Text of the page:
Exercise Your HEART

Read Time: 2 minutes 46 seconds

You may be familiar with the benefits that consistent exercise has on managing weight, blood pressure, stress, strength, and endurance.  But did you know that consistent exercise can also help keep your heart healthy and lower your risk of heart disease? Just like the muscles of the body need regular exercise, so does our heart muscle. Exercise can keep our heart pumping efficiently, so it does not have to work too hard. Consistent physical activity can also help our arteries and blood vessels stay more flexible, which promotes proper circulation and more managed blood pressure.

The American Heart Association recommends at least 150 minutes of moderate aerobic exercise along with 2 or more days of strength training per week. While aerobic exercise is great for cardiovascular health, it is also important to include strength training into your routine for the most benefits. Even if you haven’t worked up to 150 minutes of exercise per week, incorporating even some light-intensity activity can help lower the risk of heart disease.

For a quick cardiovascular workout, use the exercises below in a circuit. Perform each exercise for 30 seconds, resting for 30 seconds before going on to the next one. Once you’ve completed a full circuit of all the exercises, repeat the circuit 2 or 3 times. Be sure that every repetition is done with proper form. It is always more important to use proper form than to speed up or add extra repetitions.


H – High Knees

With a brisk tempo, march in place while bringing your knees up to waist level with each march. For a lower impact variation, minimize bouncing by slowing your tempo down to a walk and holding each march for a second before switching legs.

E – Elbow Strikes

Start in a squat position with feet about a shoulder-width apart. Hold fists slightly below your chin. As you start to stand, rotate your torso slightly to the right while you throw a punch to the right. Your punch should lead with your left elbow and you should keep your arm bent during the punch. Return to a squat facing the center, and then repeat punch on the left side.

A – Agility Lunges

Start standing with feet together and arms at your sides. Lunge to the side with your right foot while reaching down towards your left toes with your right arm. Raise back up at the waist and briefly return to standing with feet together before lunging with your left leg and reaching down towards your right toes with your left arm. To briskly repeat this motion, you will find there will be a slight hop in between lunges. If you want to try a lower impact variation, slow down the exercise and come to a full standing motion for a second or two between each lunge motion.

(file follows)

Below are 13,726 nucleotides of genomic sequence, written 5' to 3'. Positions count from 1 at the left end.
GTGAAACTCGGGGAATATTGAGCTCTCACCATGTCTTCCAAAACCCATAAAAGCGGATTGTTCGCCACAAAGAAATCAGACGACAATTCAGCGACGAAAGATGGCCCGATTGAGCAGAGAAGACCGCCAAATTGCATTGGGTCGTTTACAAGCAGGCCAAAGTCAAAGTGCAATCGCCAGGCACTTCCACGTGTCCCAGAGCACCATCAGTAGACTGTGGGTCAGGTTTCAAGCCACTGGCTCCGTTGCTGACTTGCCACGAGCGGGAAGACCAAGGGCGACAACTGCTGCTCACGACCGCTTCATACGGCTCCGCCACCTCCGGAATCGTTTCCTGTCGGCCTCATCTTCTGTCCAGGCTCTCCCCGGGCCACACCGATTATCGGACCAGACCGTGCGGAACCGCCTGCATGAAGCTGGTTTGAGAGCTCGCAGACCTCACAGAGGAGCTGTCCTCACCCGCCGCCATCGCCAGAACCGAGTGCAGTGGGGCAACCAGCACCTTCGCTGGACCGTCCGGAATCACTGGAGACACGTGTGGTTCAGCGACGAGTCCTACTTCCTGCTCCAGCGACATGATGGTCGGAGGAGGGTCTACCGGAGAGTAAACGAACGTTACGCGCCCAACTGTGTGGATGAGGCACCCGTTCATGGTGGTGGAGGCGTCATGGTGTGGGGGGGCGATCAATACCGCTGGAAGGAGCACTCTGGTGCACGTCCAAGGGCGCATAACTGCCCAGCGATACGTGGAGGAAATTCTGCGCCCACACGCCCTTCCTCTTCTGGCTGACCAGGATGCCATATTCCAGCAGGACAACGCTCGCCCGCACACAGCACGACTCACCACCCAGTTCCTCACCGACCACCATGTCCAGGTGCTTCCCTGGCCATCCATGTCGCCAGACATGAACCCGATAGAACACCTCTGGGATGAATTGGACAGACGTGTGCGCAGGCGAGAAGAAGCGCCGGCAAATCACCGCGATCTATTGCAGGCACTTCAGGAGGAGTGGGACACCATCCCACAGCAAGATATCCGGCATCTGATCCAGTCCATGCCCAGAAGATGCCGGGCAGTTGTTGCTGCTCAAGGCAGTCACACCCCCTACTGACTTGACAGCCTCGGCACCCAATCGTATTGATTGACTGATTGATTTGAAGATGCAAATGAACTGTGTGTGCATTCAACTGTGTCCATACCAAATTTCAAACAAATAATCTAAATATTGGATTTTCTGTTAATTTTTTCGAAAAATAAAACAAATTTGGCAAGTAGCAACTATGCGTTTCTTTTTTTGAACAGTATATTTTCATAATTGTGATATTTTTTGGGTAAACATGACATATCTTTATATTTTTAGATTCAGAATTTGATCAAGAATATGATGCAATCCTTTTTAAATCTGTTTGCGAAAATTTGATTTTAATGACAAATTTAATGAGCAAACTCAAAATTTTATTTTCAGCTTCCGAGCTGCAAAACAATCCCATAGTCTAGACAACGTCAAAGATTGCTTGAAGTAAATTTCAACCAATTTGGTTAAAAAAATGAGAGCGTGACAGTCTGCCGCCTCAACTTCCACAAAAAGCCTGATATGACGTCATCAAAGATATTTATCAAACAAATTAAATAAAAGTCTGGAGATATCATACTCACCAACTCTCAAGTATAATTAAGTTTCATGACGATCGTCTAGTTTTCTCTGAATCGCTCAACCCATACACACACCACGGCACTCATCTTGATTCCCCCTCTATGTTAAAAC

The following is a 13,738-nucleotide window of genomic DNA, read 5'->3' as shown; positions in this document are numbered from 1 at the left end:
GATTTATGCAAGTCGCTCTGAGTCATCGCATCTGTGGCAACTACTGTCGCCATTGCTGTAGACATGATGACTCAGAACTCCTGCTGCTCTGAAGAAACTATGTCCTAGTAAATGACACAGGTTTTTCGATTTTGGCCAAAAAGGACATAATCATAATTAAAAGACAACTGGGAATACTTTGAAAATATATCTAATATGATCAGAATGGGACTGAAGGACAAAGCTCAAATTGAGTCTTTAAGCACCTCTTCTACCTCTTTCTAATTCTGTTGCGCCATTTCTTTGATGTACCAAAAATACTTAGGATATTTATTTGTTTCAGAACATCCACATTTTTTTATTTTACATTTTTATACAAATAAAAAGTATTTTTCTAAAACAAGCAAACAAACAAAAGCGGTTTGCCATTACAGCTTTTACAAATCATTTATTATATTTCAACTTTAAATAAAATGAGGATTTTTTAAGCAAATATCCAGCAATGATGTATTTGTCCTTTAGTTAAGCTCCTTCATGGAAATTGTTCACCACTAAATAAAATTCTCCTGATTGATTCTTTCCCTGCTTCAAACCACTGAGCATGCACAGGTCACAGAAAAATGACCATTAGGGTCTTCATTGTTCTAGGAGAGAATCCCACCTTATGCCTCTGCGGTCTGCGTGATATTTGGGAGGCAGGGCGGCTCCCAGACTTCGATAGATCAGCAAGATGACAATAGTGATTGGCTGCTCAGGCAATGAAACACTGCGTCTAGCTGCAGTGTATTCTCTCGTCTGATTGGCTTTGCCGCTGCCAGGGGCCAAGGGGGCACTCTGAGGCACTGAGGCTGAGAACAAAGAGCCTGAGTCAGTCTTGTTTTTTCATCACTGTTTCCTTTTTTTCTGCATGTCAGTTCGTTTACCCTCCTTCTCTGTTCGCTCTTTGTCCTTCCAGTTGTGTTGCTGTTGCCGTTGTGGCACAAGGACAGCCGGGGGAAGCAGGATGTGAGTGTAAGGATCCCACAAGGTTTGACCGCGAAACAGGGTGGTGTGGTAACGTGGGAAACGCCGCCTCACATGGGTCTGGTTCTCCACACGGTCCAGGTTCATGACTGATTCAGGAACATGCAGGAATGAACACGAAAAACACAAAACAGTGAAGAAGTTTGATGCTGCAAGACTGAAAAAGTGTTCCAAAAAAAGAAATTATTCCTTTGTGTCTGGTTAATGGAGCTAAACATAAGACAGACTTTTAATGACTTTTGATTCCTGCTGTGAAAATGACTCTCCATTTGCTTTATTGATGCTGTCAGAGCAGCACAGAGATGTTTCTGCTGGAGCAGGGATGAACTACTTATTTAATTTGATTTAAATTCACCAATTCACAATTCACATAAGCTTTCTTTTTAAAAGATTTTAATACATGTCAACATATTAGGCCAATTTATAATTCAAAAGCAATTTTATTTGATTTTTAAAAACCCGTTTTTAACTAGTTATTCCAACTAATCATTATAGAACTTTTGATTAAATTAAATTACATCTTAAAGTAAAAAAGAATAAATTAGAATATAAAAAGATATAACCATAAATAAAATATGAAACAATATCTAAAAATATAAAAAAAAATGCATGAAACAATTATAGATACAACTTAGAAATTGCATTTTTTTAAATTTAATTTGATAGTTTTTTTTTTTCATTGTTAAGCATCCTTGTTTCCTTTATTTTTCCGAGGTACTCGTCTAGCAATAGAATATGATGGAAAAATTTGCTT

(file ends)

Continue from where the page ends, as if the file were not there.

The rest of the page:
R – Runner’s Skip

Bending down at the waist, lift your right leg behind you as you reach your right hand down towards your left toes. In one motion, swing your right leg up in front of you into a march position as you hop up with your left leg. The hop will be more like a skip. Return to standing and then repeat the same motion on the opposite side. For a lower impact version, step back into a lunge instead of holding your leg up behind you, then slowly swing and lift your leg in front instead of adding the skip.

T – Thrusters

Start with your feet a little wider than shoulder-width apart. Bend down from the knees and bring your hands down to the ground. Keep hands firm on the ground and jump your legs straight back and into a push-up position. Jump your knees back up into a tucked position while keeping your hands planted. Reach your arms up in the air as you return to a standing position. You can alter this into a lower impact exercise by stepping your legs back into a push-up position one at a time instead of hopping them back.

Always consult with your physician before starting a new exercise program.

Next Article: Stress and Heart Disease

Written by BWS Lead Health Coach- Kelly Schlather, BS, ASCM – CEP